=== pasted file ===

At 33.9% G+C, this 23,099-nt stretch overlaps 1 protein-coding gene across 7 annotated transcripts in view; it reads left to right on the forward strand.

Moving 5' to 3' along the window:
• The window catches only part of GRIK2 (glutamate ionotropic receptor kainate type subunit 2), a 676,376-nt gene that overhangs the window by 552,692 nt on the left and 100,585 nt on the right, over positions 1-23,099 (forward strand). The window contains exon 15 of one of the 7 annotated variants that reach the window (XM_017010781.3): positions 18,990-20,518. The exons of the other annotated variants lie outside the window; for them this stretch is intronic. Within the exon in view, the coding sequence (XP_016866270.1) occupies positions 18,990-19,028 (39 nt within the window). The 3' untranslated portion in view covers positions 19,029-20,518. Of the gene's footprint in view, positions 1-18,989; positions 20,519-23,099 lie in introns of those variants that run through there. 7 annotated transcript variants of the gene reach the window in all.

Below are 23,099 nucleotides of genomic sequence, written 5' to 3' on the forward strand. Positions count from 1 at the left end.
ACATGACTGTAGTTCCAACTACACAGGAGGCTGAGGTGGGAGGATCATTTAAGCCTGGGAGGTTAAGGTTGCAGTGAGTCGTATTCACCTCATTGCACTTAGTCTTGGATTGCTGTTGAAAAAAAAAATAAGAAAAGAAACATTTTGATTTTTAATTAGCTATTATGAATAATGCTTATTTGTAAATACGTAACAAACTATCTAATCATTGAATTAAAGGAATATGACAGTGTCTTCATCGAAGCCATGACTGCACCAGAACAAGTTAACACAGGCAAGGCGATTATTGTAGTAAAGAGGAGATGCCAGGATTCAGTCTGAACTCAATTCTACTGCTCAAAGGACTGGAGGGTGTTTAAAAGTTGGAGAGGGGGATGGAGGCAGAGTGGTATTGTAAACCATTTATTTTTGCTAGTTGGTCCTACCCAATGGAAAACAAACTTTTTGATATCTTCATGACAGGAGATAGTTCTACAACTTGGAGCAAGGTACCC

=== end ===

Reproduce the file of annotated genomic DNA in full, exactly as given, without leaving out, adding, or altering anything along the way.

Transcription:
At 33.9% G+C, this 23,099-nt stretch overlaps 1 protein-coding gene across 7 annotated transcripts in view; it reads left to right on the forward strand.

Moving 5' to 3' along the window:
• The window catches only part of GRIK2 (glutamate ionotropic receptor kainate type subunit 2), a 676,376-nt gene that overhangs the window by 552,692 nt on the left and 100,585 nt on the right, over positions 1-23,099 (forward strand). The window contains exon 15 of one of the 7 annotated variants that reach the window (XM_017010781.3): positions 18,990-20,518. The exons of the other annotated variants lie outside the window; for them this stretch is intronic. Within the exon in view, the coding sequence (XP_016866270.1) occupies positions 18,990-19,028 (39 nt within the window). The 3' untranslated portion in view covers positions 19,029-20,518. Of the gene's footprint in view, positions 1-18,989; positions 20,519-23,099 lie in introns of those variants that run through there. 7 annotated transcript variants of the gene reach the window in all.

Below are 23,099 nucleotides of genomic sequence, written 5' to 3' on the forward strand. Positions count from 1 at the left end.
ACATGACTGTAGTTCCAACTACACAGGAGGCTGAGGTGGGAGGATCATTTAAGCCTGGGAGGTTAAGGTTGCAGTGAGTCGTATTCACCTCATTGCACTTAGTCTTGGATTGCTGTTGAAAAAAAAAATAAGAAAAGAAACATTTTGATTTTTAATTAGCTATTATGAATAATGCTTATTTGTAAATACGTAACAAACTATCTAATCATTGAATTAAAGGAATATGACAGTGTCTTCATCGAAGCCATGACTGCACCAGAACAAGTTAACACAGGCAAGGCGATTATTGTAGTAAAGAGGAGATGCCAGGATTCAGTCTGAACTCAATTCTACTGCTCAAAGGACTGGAGGGTGTTTAAAAGTTGGAGAGGGGGATGGAGGCAGAGTGGTATTGTAAACCATTTATTTTTGCTAGTTGGTCCTACCCAATGGAAAACAAACTTTTTGATATCTTCATGACAGGAGATAGTTCTACAACTTGGAGCAAGGTACCC